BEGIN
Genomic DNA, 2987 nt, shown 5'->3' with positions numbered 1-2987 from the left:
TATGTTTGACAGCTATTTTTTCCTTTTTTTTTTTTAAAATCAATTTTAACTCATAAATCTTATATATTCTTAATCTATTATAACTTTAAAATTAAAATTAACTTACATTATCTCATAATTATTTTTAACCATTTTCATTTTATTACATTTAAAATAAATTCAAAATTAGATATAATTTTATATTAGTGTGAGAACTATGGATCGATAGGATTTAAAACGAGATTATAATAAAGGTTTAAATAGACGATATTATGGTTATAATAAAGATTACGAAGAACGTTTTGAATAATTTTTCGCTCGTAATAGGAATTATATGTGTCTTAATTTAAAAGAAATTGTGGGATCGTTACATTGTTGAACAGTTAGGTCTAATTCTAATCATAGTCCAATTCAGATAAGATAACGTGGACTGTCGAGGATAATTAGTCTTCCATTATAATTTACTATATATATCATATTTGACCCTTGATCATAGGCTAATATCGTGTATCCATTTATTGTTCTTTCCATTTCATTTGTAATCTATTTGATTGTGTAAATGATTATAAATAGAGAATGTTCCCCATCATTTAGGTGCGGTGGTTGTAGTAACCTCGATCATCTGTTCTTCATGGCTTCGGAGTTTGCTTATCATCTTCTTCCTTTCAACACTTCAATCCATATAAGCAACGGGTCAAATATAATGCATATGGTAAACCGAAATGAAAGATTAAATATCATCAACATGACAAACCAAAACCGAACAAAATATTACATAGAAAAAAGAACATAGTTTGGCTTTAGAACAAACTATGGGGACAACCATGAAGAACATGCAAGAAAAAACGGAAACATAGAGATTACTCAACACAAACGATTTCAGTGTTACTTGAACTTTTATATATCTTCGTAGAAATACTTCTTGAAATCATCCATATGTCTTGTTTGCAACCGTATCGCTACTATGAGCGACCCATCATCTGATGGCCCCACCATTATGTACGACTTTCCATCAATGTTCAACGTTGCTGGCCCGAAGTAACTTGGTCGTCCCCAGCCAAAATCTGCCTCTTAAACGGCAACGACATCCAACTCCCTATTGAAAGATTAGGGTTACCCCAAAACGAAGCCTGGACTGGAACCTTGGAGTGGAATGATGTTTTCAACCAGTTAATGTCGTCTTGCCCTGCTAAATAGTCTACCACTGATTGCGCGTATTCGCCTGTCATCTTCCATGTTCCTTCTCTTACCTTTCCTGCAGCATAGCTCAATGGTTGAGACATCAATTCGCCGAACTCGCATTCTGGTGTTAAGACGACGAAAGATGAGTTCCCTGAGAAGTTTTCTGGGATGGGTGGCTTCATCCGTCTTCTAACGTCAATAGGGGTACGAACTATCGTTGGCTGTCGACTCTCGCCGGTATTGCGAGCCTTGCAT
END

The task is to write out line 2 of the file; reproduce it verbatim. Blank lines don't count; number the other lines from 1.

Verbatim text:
TATGTTTGACAGCTATTTTTTCCTTTTTTTTTTTTAAAATCAATTTTAACTCATAAATCTTATATATTCTTAATCTATTATAACTTTAAAATTAAAATTAACTTACATTATCTCATAATTATTTTTAACCATTTTCATTTTATTACATTTAAAATAAATTCAAAATTAGATATAATTTTATATTAGTGTGAGAACTATGGATCGATAGGATTTAAAACGAGATTATAATAAAGGTTTAAATAGACGATATTATGGTTATAATAAAGATTACGAAGAACGTTTTGAATAATTTTTCGCTCGTAATAGGAATTATATGTGTCTTAATTTAAAAGAAATTGTGGGATCGTTACATTGTTGAACAGTTAGGTCTAATTCTAATCATAGTCCAATTCAGATAAGATAACGTGGACTGTCGAGGATAATTAGTCTTCCATTATAATTTACTATATATATCATATTTGACCCTTGATCATAGGCTAATATCGTGTATCCATTTATTGTTCTTTCCATTTCATTTGTAATCTATTTGATTGTGTAAATGATTATAAATAGAGAATGTTCCCCATCATTTAGGTGCGGTGGTTGTAGTAACCTCGATCATCTGTTCTTCATGGCTTCGGAGTTTGCTTATCATCTTCTTCCTTTCAACACTTCAATCCATATAAGCAACGGGTCAAATATAATGCATATGGTAAACCGAAATGAAAGATTAAATATCATCAACATGACAAACCAAAACCGAACAAAATATTACATAGAAAAAAGAACATAGTTTGGCTTTAGAACAAACTATGGGGACAACCATGAAGAACATGCAAGAAAAAACGGAAACATAGAGATTACTCAACACAAACGATTTCAGTGTTACTTGAACTTTTATATATCTTCGTAGAAATACTTCTTGAAATCATCCATATGTCTTGTTTGCAACCGTATCGCTACTATGAGCGACCCATCATCTGATGGCCCCACCATTATGTACGACTTTCCATCAATGTTCAACGTTGCTGGCCCGAAGTAACTTGGTCGTCCCCAGCCAAAATCTGCCTCTTAAACGGCAACGACATCCAACTCCCTATTGAAAGATTAGGGTTACCCCAAAACGAAGCCTGGACTGGAACCTTGGAGTGGAATGATGTTTTCAACCAGTTAATGTCGTCTTGCCCTGCTAAATAGTCTACCACTGATTGCGCGTATTCGCCTGTCATCTTCCATGTTCCTTCTCTTACCTTTCCTGCAGCATAGCTCAATGGTTGAGACATCAATTCGCCGAACTCGCATTCTGGTGTTAAGACGACGAAAGATGAGTTCCCTGAGAAGTTTTCTGGGATGGGTGGCTTCATCCGTCTTCTAACGTCAATAGGGGTACGAACTATCGTTGGCTGTCGACTCTCGCCGGTATTGCGAGCCTTGCAT